Challenge 10: The Siitake Chair

by

Introduction to the problem space:

Given the recent change in weather, Harvard outdoor spaces are filled with people trying to engage with the sunshine that they’ve missed for the past 6 months. As with most public outdoor spaces, pre-existing seating is limited (if it’s present at all), thus forcing people to sprawl out in the area with little to no support. If the outdoor space does contain seating (such as the benches that line the Charles River), it’s sparse and not the best use of space.

Thus, we’re interested in redesigning the outdoor public seating experience. As this is a massive space (pun intended), we’re focusing on redesigning the public seating experience for Eliot Courtyard–one of the undergraduate houses at Harvard. We chose this space because it’s one of the more popular courtyards for all Harvard undergraduates regardless of house affiliation. Additionally, there is very little pre existing public seating options in this particular courtyard, thus allowing for maximal design liberty.

Current Public Seating Layout:

As seen in the illustration above, the seating area in the courtyard is primarily the large grass round in the middle. To one side there is a terrace with about 10 tables and chairs. During the warm weather, students will drag some of the tables into the grassy area to eat. The fast majority of outdoor loungers will sit without formal support in the grass. Some will bring towels to sit on, while others lean against backpacks and rolled up jackets.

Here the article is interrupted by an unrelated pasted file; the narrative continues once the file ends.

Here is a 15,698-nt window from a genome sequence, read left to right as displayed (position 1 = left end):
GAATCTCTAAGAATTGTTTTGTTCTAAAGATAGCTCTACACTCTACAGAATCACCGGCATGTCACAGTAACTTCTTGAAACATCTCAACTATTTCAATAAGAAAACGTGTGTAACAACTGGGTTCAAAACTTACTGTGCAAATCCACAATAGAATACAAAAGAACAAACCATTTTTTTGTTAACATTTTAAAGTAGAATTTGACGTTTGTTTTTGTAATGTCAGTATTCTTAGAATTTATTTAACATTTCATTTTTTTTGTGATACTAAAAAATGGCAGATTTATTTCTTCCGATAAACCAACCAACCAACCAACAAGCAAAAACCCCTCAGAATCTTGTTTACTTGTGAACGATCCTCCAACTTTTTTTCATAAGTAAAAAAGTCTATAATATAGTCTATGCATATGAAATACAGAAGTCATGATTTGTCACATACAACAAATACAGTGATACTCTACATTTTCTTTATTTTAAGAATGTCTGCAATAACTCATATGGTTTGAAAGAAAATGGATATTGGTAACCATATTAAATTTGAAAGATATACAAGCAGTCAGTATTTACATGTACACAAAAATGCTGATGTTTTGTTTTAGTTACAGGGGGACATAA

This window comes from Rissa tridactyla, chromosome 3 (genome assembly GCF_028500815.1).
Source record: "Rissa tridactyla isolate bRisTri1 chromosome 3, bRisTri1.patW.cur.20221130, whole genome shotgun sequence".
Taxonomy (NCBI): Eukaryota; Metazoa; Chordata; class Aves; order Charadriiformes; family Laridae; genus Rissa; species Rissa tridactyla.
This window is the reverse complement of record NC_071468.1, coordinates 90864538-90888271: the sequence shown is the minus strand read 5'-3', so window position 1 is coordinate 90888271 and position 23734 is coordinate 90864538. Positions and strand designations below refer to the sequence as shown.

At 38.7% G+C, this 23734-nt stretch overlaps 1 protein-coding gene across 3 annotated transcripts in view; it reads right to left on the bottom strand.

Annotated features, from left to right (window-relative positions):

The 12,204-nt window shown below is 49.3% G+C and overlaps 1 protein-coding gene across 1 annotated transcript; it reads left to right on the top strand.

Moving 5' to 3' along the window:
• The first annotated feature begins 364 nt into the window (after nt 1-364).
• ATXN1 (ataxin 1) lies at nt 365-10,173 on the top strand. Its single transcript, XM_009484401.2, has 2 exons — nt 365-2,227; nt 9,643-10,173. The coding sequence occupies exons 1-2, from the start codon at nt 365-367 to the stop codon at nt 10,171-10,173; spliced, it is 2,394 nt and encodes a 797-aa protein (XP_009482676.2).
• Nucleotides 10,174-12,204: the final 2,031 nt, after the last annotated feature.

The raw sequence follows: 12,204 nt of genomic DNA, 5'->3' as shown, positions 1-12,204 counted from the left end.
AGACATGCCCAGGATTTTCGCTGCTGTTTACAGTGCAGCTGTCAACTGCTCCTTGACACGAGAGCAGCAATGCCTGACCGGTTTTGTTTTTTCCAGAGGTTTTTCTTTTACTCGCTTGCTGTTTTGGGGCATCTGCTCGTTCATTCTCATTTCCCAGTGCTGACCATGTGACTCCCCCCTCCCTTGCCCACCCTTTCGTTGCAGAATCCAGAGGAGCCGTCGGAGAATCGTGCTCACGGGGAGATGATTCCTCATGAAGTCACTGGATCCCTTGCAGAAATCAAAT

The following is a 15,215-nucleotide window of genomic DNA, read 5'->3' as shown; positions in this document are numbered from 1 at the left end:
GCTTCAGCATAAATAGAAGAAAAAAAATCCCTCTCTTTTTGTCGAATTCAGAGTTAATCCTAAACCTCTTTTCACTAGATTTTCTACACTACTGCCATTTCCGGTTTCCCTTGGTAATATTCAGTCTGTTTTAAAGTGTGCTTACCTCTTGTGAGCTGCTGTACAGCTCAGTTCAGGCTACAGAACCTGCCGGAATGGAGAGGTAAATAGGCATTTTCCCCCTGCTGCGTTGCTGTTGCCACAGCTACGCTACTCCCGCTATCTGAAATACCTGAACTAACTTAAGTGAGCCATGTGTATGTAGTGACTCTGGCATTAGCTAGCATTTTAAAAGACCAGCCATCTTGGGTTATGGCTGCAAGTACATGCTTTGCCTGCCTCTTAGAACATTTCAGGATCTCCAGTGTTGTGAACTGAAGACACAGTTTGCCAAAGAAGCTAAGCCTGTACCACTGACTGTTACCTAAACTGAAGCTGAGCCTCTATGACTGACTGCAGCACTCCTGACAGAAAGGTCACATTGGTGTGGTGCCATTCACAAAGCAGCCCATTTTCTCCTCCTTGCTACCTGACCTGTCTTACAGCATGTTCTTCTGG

The Design of the Siitaki Chair:

We knew we wanted to design a seat that would work in a grassy space. The seat would also need to be easily transformed into a group or alone experience. Perhaps critically, we wanted to design a seat that could comfortably be shared by strangers (unlike a small public bench, for ex) in order to maximize space. Our other considerations were that it needed to be easily used to sit on, lean against, or lie down.

The Siitake chair fulfills all these requirements. It is a seat which emulates a mushroom in design and can handle up to 6 sitters. It’s lightweight, wooden, and colorful (similar to the chairs in Harvard Yard). This organica seat contains three notches along its sides which allow for sitters to comfortably lean against the chair or lie down with their head supported by the base of the chair. The overhanging top provides shade for the leaners and recliners. People can choose to sit on the Siitake chair, if they wish, by sitting on the mushroom top with their legs dangling over the non notched areas. In this way, their legs are neighboring leaners and recliners in the notches.

We envision these Siitake chairs to be arrayed similarly to the colorful, plastic chairs in Harvard Yard. Individuals can move them to form groups or to form isolated seating anywhere they wish. We chose to make the chairs colorful to emulate the Harvard Yard chair experience. Additionally, many rooms in Eliot overlook the courtyard. Thus, when they look down on the courtyard during spring, it will be a burst of color that seemingly sprung up overnight–like actual mushrooms. Furthermore, the Siitake chair is flexible enough to be used in any public seating courtyard experience, not just Eliot courtyard.

You may also like